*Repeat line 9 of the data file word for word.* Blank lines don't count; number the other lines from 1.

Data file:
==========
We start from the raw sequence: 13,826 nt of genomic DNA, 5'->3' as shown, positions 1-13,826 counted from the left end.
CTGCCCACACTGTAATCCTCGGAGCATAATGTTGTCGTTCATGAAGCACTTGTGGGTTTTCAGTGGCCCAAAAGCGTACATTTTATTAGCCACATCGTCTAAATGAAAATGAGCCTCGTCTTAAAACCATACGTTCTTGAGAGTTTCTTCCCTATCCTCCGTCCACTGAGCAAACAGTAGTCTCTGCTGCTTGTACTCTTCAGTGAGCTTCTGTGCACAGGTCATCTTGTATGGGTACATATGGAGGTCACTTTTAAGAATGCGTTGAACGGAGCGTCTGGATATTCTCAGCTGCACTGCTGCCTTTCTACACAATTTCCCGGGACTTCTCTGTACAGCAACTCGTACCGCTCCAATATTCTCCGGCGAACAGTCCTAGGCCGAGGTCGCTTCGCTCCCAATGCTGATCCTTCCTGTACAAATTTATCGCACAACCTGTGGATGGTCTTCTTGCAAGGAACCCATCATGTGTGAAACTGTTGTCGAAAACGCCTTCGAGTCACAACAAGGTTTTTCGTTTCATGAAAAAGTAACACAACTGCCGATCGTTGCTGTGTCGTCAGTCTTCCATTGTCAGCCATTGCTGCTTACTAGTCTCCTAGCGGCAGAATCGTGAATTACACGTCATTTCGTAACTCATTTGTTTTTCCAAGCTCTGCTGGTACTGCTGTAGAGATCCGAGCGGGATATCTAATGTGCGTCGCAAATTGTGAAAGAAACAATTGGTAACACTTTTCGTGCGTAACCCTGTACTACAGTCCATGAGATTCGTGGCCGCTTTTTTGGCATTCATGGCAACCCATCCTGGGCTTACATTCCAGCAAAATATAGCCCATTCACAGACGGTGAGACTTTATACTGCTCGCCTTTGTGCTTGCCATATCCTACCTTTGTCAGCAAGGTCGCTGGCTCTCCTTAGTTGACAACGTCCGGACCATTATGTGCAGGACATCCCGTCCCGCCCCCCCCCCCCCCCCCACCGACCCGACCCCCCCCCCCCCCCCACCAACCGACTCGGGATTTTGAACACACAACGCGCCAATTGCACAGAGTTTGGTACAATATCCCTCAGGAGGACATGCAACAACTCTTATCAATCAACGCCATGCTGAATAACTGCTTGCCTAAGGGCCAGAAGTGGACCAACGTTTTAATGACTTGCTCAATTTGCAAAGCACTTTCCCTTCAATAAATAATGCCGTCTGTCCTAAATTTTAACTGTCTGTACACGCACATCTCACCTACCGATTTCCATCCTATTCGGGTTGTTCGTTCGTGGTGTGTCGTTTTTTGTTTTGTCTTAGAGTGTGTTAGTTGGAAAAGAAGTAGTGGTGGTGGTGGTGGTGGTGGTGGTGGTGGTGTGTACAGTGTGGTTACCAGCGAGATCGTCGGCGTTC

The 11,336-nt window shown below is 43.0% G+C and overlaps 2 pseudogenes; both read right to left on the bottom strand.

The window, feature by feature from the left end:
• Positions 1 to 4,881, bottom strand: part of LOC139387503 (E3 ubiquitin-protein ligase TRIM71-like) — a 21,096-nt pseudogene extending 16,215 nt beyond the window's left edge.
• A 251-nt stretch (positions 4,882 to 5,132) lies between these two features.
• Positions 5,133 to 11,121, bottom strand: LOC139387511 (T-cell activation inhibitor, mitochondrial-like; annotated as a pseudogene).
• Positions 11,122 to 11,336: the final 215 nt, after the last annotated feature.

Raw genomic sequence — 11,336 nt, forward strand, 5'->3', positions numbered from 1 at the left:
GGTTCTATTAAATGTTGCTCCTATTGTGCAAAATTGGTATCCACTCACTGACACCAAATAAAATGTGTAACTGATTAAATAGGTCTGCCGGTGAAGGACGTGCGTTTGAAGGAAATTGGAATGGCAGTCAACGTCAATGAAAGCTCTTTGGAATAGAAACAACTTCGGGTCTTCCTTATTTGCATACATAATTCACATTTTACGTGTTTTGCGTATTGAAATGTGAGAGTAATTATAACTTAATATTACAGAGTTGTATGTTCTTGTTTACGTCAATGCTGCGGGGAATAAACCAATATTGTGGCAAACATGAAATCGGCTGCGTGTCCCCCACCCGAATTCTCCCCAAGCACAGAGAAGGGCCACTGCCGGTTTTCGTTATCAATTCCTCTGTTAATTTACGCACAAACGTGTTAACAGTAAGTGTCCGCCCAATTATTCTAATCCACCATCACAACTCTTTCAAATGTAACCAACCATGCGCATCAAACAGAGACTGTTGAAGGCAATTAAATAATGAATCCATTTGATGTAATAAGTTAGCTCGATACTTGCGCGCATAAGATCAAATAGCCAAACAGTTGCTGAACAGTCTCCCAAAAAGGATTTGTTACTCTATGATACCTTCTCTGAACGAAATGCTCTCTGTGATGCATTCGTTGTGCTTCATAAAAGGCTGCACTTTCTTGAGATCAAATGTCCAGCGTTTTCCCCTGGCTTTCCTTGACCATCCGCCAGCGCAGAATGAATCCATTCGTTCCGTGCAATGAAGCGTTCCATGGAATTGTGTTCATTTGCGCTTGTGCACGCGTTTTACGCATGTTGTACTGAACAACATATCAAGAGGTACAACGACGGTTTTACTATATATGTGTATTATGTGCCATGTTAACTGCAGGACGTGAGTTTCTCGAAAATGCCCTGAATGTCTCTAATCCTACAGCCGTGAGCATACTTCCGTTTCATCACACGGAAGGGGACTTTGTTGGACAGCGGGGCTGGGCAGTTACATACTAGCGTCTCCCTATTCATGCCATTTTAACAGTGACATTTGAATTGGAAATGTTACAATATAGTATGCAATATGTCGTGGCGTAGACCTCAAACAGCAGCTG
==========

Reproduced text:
Raw genomic sequence — 11,336 nt, forward strand, 5'->3', positions numbered from 1 at the left: